True life is found in being rightly related to God, who is the giver and sustainer of life. And to be rightly related to God is to walk with Him in obedience that flows from faith. God, through Moses, called the people to walk in faithful obedience to all that God had commanded. If they would walk by faith, in complete obedience, they would live.
If the people failed to live faithful lives of obedience, they could not rightly blame it on God. Throughout Deuteronomy 8 and the rest of the book, God testifies of His own faithfulness to His people. He had been faithful to lead them and provide for them in every way - from water in the desert, to food, to clothes and shoes that would not wear out. The question was, how would they respond to the goodness of God? Would they respond in faith-driven obedience like Abram had (Genesis 15:6)? Or instead, would they rebel against God and worship other things?
Application: Are you living in obedience to God, driven by faith in Him and His provision for you through Jesus Christ? Or, are you depending on your own attempts at living a "good" and "holy" life, hoping that God will be pleased with your best efforts?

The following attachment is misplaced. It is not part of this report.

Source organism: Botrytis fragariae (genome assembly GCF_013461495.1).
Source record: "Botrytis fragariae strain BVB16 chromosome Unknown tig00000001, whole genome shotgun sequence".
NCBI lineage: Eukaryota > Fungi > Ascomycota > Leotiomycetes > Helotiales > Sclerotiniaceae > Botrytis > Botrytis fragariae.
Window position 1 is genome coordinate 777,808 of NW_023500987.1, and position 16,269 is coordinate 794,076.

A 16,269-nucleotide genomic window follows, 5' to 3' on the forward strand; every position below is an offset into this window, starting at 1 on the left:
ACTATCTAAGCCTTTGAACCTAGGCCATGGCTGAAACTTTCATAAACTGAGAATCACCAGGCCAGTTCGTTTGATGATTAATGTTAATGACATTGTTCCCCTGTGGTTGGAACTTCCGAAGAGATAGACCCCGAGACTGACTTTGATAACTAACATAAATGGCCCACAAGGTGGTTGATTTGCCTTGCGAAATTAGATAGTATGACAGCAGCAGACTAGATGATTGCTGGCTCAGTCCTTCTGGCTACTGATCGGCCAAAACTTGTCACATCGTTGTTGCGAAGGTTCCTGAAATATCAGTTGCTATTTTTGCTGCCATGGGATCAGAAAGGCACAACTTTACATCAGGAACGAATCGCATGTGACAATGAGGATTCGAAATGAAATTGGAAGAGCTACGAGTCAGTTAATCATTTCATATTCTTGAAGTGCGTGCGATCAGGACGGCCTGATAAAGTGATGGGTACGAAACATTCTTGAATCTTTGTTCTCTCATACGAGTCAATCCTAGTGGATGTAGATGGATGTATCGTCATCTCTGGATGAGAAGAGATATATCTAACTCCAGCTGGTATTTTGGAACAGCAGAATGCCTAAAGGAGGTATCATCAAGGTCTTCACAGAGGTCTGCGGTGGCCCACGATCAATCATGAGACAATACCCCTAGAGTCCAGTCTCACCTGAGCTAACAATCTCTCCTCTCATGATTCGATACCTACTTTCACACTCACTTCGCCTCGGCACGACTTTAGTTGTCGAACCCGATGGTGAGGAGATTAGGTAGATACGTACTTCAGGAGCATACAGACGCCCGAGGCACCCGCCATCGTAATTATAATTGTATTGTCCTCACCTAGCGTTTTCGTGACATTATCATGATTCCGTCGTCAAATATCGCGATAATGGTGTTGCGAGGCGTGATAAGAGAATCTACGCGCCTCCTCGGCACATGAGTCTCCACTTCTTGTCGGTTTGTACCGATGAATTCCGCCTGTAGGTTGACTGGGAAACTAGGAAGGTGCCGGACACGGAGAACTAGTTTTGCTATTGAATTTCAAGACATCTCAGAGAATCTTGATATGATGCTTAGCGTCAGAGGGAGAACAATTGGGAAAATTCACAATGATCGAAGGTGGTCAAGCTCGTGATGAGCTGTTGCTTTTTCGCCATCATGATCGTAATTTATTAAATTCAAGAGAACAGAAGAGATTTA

II. Faithless disobedience leads to death (vv. 19-20)
As surely as God promised life to His people if they would walk in unwavering faith and obedience to Him, He promised death for those who would rebel and disobey. This pattern began in the Garden when man rebelled against God and demanded his own way, leading to the death (both physical and spiritual) that God had promised – "for in the day that you eat of it you shall surely die" (Gen. 2:17). Adam rebelled and died. Israel would rebel and die. We, likewise, rebel and are spiritually dead, apart from Christ. We do not, because of our sinful nature and by our own choice, walk in complete, faith-driven obedience to God. We, therefore, are deserving of the physical and spiritual consequences of our sin.